(see what I did there?)
I don't have a lot to say this week, but, there is always something to celebrate this time of year, so here is a handy guide for May Day and other events to celebrate May 1, 2021 in style! The least I can do is get you started. Among the festivities (some national and some international)- getting a homebrew, chocolate parfait, see fine horses (Kentucky derby), play outside, beer pong, mariachis and monarchs (butterflies), global world love, save the rhinos, and world naked gardening day (you read that right).
Some traditional May holy days this year:
Beltane, (May 1st) Blessed Beltane is a fire festival with Gaelic/Celtic origins, from ancient times that marked the start of summer, with rituals to ensure fertility of both humans and of the earth at the start of the growing season. It's the great wedding day of the Goddess of Spring and the Oak King, the Green Man, called the sacred marriage. It is a celebration of life and the living; a time to put strong intention into your hopes and dreams. Celebrants make maypoles or floral wreaths to wear, dance around bonfires, make a May basket and fill it with their highest energy of goodwill to give as a gift to within the community. Traditionally, May baskets were made for those in need. Beltane Bread: Bannocks Traditional drink: honey mead. The link at the beginning of this section also has instructions for making a good luck egg charm and for making a wish box.
Li Xia (May 5th) is the solar term that marks the official start of summer on the Chinese calendar. "The character 立 lì in 立夏 lìxià can indicate both “setting a mark” or “standing up," while 夏 xià can mean "big" as well as "summer," as the crops sowed in spring should at this point have broken through the soil and grown straight and tall in the fields." This is also the time of year when the Big Dipper handle moves to point upward from its spring position. (The Beijinger). Some traditional activities: have a picnic to enjoy the last of the spring flowers, some children play egg smashing games - last kid standing with an intact egg wins the game. Other things to do: listen to the crickets, watch earthworms, lots of eggs to eat (though not necessarily a seasonal activity), and weigh yourself (maybe not in that order)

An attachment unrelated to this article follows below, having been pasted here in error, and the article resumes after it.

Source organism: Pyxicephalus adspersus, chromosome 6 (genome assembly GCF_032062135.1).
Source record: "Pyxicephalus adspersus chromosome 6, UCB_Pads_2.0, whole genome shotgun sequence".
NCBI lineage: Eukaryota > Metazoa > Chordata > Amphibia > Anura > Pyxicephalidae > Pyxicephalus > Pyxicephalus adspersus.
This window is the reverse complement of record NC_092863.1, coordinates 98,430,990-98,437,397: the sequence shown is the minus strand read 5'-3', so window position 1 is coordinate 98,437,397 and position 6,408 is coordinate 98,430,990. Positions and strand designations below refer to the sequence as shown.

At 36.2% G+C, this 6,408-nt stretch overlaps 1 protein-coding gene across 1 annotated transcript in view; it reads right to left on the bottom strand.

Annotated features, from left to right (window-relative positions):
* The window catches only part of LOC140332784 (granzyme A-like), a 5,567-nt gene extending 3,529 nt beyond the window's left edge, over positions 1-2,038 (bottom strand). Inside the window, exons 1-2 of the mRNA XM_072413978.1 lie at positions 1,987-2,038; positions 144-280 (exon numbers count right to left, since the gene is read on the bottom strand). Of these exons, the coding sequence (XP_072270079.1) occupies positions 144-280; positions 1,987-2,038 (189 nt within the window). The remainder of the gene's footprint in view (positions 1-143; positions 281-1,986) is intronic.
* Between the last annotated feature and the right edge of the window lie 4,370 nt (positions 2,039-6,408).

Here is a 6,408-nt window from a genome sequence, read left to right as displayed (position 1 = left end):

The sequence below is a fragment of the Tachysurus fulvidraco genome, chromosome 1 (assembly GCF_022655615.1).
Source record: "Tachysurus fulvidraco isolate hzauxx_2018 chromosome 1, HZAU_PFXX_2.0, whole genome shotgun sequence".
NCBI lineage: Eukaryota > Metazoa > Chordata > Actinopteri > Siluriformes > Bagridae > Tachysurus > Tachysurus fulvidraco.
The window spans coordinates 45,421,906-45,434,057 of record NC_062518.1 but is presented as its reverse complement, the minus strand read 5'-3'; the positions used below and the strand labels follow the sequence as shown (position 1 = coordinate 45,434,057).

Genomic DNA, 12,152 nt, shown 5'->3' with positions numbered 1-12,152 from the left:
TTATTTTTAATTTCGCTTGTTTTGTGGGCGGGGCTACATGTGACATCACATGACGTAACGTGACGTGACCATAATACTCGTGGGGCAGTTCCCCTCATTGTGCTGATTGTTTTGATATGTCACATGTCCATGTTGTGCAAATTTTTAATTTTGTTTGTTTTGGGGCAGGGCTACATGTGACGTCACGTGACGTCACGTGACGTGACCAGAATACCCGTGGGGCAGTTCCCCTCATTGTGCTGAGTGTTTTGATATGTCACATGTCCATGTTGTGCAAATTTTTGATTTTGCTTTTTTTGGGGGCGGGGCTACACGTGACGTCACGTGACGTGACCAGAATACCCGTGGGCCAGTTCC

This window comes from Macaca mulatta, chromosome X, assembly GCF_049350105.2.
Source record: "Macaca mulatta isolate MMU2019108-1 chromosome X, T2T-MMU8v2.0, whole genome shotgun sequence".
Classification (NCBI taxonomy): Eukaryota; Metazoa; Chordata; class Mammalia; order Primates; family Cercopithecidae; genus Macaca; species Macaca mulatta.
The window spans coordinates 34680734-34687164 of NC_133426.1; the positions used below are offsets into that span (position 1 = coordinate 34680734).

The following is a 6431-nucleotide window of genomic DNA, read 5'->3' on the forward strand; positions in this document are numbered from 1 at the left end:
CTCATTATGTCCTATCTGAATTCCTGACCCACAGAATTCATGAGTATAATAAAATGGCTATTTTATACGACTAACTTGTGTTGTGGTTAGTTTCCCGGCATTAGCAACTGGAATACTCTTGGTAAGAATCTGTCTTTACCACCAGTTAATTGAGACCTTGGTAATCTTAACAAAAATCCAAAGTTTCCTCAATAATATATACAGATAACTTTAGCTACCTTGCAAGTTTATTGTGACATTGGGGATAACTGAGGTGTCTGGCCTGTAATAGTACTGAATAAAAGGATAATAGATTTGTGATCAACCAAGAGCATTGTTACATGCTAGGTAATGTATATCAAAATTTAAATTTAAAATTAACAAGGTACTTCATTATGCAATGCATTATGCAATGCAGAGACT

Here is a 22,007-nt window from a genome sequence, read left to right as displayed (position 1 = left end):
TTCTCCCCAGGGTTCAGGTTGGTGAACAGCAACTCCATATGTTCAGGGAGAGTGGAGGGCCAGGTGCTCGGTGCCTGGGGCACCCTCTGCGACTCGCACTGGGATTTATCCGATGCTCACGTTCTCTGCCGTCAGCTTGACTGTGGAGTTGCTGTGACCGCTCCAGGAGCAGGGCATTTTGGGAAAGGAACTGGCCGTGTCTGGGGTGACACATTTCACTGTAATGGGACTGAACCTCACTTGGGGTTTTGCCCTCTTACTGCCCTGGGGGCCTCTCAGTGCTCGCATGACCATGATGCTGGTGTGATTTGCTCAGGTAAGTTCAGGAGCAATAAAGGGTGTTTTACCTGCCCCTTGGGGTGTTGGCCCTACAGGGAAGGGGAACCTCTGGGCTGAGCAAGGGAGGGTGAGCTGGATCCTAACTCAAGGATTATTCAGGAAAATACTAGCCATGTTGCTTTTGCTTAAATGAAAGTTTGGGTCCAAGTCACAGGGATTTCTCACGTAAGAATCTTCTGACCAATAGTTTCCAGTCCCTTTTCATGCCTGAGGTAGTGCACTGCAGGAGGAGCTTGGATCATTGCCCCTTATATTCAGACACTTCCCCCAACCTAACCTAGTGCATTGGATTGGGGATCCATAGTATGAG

Orthodox Easter (Greek & Russian) (May 2nd) The Orthodox Church celebration of Easter still follows the Julian Calendar, which is why it is celebrated a little later in the year from the Western Easter holiday. Traditions: Bread: Tsoureki Paschalino, a sweet bread, and lamb. Eggs are hard-boiled and decorated with red dye to represent the blood of Christ. Also, there is an cool tie in to the egg smashing games of li xia in China:
" The Easter egg is hard-boiled and often dyed red to symbolize the blood of Christ. It was an important symbol connected with spring fertility rituals in many early civilizations. Many Greek Orthodox Christians rap their eggs against their friends' eggs and the owner of the last uncracked egg is considered lucky." (Web: TimeandDate)
We are never truly that far from each other, are we?
Later in May:
We await the massive emergence of the 17 year cicadas (animal of the month) here in Middle Tennessee sometime around May 15th.
On the 26th, Flower Full Moon (a super blood moon, with an eclipse, no less).
You can't say the universe is not spectacular. This week's meditations on: the sun, the moon, the stars, dancing, drinking, dreaming, and the "incredible, edible, egg".
I hope your week is beautiful. Just brace yourself for those cicadas, y'all.
Next week: more on sound and sound healing
Yijing project: April 25th to May 1
Zibu symbol for May: "Rakumi"- Clarity of Purpose (perfect for the coming summer season, with its 5 Element association to the Heart. Drawn from my new Zibu deck'o'cards.
Animal for May: Cicadas, of course! From Jumping bugs to leaf hoppers, in the Order of Hemiptera, these critters are in the family of true bugs. Some of us will get to know them quite well this summer.